“You know, the reason I’ve had success for as long as I have is because I’ve always recorded the best song,” Brooks once told the eager singer-songwriter. “Whether I wrote it or someone else wrote it.”
“But it’s what Garth says,” Lynch said displaying his pearly-white smile during a recent interview with CMT.com. “Always record the best songs. That’s what you look for. You kind of put up the songs and let them fight it out. The best song is always the one you keep listening to over and over.”
Taking Brooks’ advice to heart, Lynch delivered a one-two punch with his 2012 self-titled debut album that produced his platinum-selling single, “Cowboys and Angels.” Hoping to continue this momentum with his new sophomore album, Where It’s At, Lynch’s current single by the same name has already edged its way into the Top 5 on Billboard‘s country airplay chart and solidified a gold standing.
“There are certain moments you have in the studio where you can tell it’s magical,” he explained of the tune written by Cary Barlowe, Zach Crowell and Matt Jenkins. “You can tell when something special happens. ‘Where It’s At’ was one of those songs.”
With his first album already under his belt, Lynch feels more confident in his footing this second time around.
“As songwriter, I’ve got so many more colors to paint with because I’ve traveled the country,” he went on, explaining how eye-opening it was for him to be a part of Keith Urban‘s Light the Fuse tour last year.
“I wrote a lot of this album and recorded a lot of this album when we were on that tour. His energy onstage every night and just the energy in general of being on tour with him, I think, really have affected this album. I think there’s a lot bigger sound on this record. There’s a lot more energy because of that tour.”
With more confidence, Lynch hopes to also make a positive impact on his listeners.
“I truly mean it when I say I want to have music that affects people in a positive way. That’s what I’ve learned over the course of the year. These songs matter to people. Our music becomes a part of people’s lives,” he said.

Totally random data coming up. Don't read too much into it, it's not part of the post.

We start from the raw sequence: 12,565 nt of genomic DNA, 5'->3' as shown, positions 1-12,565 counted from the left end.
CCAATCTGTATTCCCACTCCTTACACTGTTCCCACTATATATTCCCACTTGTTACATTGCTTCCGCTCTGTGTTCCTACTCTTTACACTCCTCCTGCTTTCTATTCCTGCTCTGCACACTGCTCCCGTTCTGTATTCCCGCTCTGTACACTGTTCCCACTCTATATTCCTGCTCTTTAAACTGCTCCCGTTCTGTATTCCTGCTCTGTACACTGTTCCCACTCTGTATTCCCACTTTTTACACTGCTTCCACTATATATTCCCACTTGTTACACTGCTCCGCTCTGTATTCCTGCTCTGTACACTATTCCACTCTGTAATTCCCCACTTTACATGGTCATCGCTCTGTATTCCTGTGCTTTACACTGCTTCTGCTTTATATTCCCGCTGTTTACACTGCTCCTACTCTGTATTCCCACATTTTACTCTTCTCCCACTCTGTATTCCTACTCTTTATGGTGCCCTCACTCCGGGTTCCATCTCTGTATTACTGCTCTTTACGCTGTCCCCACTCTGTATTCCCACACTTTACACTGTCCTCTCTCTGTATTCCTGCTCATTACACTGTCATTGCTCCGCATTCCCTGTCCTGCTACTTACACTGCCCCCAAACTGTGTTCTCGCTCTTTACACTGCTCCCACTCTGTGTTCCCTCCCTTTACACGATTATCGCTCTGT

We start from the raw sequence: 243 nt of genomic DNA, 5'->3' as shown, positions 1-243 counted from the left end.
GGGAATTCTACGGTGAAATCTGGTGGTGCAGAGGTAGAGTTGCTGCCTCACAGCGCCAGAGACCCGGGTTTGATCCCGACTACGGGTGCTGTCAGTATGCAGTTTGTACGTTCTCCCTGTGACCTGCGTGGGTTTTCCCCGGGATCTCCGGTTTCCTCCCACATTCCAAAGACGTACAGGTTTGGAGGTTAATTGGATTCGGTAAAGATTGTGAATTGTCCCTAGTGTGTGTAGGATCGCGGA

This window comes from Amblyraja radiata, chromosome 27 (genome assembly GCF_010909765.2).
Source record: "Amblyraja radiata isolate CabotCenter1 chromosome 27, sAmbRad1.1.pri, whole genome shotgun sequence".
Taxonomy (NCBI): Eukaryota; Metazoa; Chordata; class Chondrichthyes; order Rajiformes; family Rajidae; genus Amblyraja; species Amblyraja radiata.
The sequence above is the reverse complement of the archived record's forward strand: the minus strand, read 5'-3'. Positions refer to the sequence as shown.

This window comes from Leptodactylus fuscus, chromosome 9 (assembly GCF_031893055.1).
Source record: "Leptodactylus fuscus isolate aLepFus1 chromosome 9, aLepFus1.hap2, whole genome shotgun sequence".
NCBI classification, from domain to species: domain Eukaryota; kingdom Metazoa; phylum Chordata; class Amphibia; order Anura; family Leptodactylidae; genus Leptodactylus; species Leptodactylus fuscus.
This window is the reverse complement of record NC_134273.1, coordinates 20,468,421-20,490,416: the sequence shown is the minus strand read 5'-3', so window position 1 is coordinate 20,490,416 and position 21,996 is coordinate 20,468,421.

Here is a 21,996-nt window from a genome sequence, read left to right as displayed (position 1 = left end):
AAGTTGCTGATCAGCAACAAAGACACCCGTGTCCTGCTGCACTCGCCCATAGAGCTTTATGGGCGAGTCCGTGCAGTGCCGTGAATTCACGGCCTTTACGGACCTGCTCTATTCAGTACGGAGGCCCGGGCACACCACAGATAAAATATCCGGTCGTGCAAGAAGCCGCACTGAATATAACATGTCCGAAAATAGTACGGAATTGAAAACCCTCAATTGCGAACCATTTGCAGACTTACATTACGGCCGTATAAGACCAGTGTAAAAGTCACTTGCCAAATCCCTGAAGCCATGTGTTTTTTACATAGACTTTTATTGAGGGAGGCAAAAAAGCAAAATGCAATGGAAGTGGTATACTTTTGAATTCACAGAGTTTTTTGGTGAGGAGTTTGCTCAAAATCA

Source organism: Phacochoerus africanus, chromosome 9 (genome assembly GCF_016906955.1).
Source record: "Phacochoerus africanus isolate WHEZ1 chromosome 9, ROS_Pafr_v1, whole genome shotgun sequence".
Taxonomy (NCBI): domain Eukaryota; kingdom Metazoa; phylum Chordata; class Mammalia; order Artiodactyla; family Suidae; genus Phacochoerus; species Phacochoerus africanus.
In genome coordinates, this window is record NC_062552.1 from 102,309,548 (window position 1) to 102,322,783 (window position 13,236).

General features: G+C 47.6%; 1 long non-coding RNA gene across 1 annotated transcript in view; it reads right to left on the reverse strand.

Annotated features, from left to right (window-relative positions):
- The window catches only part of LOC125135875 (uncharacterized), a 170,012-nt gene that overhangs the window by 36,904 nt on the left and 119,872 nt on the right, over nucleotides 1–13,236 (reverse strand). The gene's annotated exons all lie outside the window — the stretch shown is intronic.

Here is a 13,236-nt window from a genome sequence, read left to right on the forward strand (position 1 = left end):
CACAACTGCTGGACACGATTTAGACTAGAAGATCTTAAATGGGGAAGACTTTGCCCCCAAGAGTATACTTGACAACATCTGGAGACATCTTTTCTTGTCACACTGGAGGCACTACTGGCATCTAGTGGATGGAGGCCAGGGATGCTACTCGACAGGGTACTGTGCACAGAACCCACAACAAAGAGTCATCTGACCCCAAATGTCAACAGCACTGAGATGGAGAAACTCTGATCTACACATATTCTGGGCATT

Passionate not only about his music, Lynch also remains zealous in his desire to promote education.
“Education has always been important to me and to my family,” he said. “In fact, I made a promise to my family that I would graduate from college before pursuing a career in music.”
What’s more, he’s partnered with CMT to become the official spokesperson for CMT Empowering Education to encourage Americans in some of the most economically-depressed areas to go back to school. The campaign highlights the important role community colleges play in providing affordable, relevant education and training aligned with the workforce needs in rural America.
“I went to college here in Nashville, Tennessee, and had a blast,” he said. “I would not be where I am today if I didn’t go to college. So I’m happy to be a part of it,” he told CMT Hot 20 Countdown regarding the partnership. “I had people encouraging me to go to school — my parents mostly — and they made me promise I would finish. So I owed it to them, too. But I think I’m living a dream — and with that dream comes a platform, and from that platform we can reach people and hopefully affect their lives in a positive way.”
Lynch studied biology and chemistry at Lipscomb University and was also on the golf team. Playing and honing his musical craft while also attending school, time management was a huge skill he learned and developed while juggling a demanding calendar.
“The schedule was really strenuous, and that’s where time management comes into play because I would miss the first two days of classes, have to catch up and then study on the road and all that good stuff,” he explained. “So it was a good learning experience for me. (When the) radio tour hit and everybody’s talking about how busy life is when you’re a country music artist, it’s nothing compared to what I was in college.”
Earlier this year, CMT Empowering Education announced a three-year partnership at the Clinton Global Initiative America to raise visibility for education and rural workforce struggles. Lynch is also featured among these marketing efforts where students’ success stories are highlighted as well as ways to combat perceived challenges.
“I think, ‘You only live once.’ And why not go after that next degree?” he suggested. “Even if you’ve got one, get another one. You always can learn, and if you’re on the fence of ‘should I go to school, or should I not go to school?’ the answer is ‘go.’ It’s not gonna shut any doors. It’s gonna do nothing but open doors for you.”
Visit the CMT Empowering Education website to learn more about the initiative and create a personalized action plan.